8. I personally haven't checked for that specific connector from the dealer. (I actually just wired up my mirrors a few months ago and decided not to find the OEM connector.) Most parts that I've needed have been discontinue from the dealer, but never hurts to call and ask. They may be able to give you a part number to search for though. Good luck
  9. Then the easiest way (assuming you can find one) would probably be to find a junkyard truck with the same style mirrors/controls as yours. Just a heads up, I have the same year truck as you and none of the junkyards around me have our truck. Hopefully you have better luck where you are. Cut the truck side connector off the junkyard truck and solder it to the wires coming from your truck. The connector from that truck should fit into the OEM style mirrors. If you can't find a truck at the junkyard, you might be able to find the connector end at a parts store (AutoZone, Rockauto, etc.). If you can't you'll have to do trial and error to find out which wires control which function, cut the connector off the mirror side, and solder the wires from the mirror side to the truck side (essentially eliminates the connector). A wiring diagram would be helpful if you have access to one. If you go this route, just FYI you won't be able to remove your door without cutting the wires, since you wouldn't have the quick disconnect feature of having the connectors.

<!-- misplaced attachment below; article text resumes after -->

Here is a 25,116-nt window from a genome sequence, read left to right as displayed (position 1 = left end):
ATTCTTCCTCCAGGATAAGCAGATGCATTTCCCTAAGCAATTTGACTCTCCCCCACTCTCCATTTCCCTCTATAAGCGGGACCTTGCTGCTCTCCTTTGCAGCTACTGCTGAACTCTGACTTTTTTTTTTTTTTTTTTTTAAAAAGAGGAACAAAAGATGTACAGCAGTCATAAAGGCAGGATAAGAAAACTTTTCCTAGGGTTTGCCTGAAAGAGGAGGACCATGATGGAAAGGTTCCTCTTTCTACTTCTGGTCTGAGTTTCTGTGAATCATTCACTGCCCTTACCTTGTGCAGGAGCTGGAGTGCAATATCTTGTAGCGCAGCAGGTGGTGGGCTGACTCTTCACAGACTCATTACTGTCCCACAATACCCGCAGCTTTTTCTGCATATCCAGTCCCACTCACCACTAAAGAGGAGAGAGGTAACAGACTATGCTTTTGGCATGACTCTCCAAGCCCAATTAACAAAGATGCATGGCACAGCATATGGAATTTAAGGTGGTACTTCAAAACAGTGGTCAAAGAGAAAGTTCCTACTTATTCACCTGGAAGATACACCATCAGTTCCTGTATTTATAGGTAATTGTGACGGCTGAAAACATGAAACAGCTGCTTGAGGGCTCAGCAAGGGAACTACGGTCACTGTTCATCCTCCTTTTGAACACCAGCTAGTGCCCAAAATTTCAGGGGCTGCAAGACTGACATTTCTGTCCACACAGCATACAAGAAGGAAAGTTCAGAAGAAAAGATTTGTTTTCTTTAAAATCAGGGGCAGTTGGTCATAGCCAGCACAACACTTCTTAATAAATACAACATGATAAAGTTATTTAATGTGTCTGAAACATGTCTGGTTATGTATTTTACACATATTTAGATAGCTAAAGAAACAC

10. Assuming the plug connecting to the tow mirrors is the stock plug, you should just be able to re-solder the wires together, color matching as you go. If the connector has different wire colors than the wire on the truck side, you'll likely need to do trial and error to find out what wires do what. Even if the harness has the stock wire colors, I'd probably still check to make sure the controls work as the wires are touched together (and the switch is pressed) to make sure they work (before soldering them together).